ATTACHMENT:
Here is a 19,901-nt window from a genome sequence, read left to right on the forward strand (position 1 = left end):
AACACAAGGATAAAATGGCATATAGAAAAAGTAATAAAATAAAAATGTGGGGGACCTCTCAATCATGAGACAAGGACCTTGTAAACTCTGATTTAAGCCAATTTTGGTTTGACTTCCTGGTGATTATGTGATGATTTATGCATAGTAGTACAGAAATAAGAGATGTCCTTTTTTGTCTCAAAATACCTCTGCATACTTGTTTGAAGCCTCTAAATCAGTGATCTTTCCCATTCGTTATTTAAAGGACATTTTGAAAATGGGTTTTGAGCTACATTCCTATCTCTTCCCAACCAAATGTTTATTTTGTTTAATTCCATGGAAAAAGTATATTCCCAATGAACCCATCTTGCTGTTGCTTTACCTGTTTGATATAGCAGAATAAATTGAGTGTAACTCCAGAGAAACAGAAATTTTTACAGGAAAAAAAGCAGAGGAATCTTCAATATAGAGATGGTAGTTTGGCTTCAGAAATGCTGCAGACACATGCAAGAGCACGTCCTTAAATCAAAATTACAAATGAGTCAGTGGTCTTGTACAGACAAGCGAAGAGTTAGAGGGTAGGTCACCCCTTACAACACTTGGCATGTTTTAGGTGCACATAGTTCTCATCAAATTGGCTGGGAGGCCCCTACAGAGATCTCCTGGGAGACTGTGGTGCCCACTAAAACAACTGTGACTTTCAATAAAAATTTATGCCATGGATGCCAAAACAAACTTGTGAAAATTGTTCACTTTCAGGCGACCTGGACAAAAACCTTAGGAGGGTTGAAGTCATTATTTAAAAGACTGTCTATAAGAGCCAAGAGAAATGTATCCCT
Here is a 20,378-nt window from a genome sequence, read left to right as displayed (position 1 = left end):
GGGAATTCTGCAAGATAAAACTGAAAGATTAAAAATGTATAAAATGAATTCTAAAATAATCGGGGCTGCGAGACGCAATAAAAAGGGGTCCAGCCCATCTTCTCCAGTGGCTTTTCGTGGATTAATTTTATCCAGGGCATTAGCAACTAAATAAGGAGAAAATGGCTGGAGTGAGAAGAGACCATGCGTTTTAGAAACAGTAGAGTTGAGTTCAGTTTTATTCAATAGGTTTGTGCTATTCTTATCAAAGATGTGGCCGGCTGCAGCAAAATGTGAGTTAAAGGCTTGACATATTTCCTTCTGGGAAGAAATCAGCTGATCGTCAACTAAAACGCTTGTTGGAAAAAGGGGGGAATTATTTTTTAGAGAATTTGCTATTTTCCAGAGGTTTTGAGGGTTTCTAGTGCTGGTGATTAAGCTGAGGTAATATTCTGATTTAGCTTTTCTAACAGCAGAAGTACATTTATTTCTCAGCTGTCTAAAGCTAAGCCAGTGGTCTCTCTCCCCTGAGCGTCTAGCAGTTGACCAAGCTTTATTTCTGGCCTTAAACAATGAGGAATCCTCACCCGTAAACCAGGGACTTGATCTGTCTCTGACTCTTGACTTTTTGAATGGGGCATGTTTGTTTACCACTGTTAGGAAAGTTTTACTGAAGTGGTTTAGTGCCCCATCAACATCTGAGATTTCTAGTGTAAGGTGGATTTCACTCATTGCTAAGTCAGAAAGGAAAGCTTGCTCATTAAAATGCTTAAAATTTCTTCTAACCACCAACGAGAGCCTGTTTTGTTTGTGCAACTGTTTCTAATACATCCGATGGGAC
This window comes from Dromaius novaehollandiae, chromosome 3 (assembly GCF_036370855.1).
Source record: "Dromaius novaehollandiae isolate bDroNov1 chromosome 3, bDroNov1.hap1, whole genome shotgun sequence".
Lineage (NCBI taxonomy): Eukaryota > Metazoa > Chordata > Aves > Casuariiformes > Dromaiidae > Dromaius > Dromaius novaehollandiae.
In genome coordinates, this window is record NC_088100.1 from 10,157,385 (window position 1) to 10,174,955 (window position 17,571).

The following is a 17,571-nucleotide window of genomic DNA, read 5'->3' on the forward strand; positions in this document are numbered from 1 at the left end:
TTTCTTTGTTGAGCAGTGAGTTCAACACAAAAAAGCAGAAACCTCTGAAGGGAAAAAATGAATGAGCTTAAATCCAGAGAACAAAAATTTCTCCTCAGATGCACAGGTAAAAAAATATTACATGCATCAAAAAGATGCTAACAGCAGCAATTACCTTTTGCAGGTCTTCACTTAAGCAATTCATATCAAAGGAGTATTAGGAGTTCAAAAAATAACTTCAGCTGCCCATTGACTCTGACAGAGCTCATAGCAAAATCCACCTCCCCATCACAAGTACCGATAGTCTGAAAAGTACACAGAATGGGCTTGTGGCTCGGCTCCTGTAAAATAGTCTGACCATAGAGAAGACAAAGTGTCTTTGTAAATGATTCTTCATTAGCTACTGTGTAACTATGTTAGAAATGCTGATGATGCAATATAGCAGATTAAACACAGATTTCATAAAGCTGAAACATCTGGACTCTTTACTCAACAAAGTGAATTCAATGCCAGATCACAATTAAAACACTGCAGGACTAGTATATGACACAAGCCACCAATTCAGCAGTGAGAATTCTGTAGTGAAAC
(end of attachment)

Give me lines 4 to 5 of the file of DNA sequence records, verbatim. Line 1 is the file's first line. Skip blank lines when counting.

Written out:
GGGAATTCTGCAAGATAAAACTGAAAGATTAAAAATGTATAAAATGAATTCTAAAATAATCGGGGCTGCGAGACGCAATAAAAAGGGGTCCAGCCCATCTTCTCCAGTGGCTTTTCGTGGATTAATTTTATCCAGGGCATTAGCAACTAAATAAGGAGAAAATGGCTGGAGTGAGAAGAGACCATGCGTTTTAGAAACAGTAGAGTTGAGTTCAGTTTTATTCAATAGGTTTGTGCTATTCTTATCAAAGATGTGGCCGGCTGCAGCAAAATGTGAGTTAAAGGCTTGACATATTTCCTTCTGGGAAGAAATCAGCTGATCGTCAACTAAAACGCTTGTTGGAAAAAGGGGGGAATTATTTTTTAGAGAATTTGCTATTTTCCAGAGGTTTTGAGGGTTTCTAGTGCTGGTGATTAAGCTGAGGTAATATTCTGATTTAGCTTTTCTAACAGCAGAAGTACATTTATTTCTCAGCTGTCTAAAGCTAAGCCAGTGGTCTCTCTCCCCTGAGCGTCTAGCAGTTGACCAAGCTTTATTTCTGGCCTTAAACAATGAGGAATCCTCACCCGTAAACCAGGGACTTGATCTGTCTCTGACTCTTGACTTTTTGAATGGGGCATGTTTGTTTACCACTGTTAGGAAAGTTTTACTGAAGTGGTTTAGTGCCCCATCAACATCTGAGATTTCTAGTGTAAGGTGGATTTCACTCATTGCTAAGTCAGAAAGGAAAGCTTGCTCATTAAAATGCTTAAAATTTCTTCTAACCACCAACGAGAGCCTGTTTTGTTTGTGCAACTGTTTCTAATACATCCGATGGGAC
This window comes from Dromaius novaehollandiae, chromosome 3 (assembly GCF_036370855.1).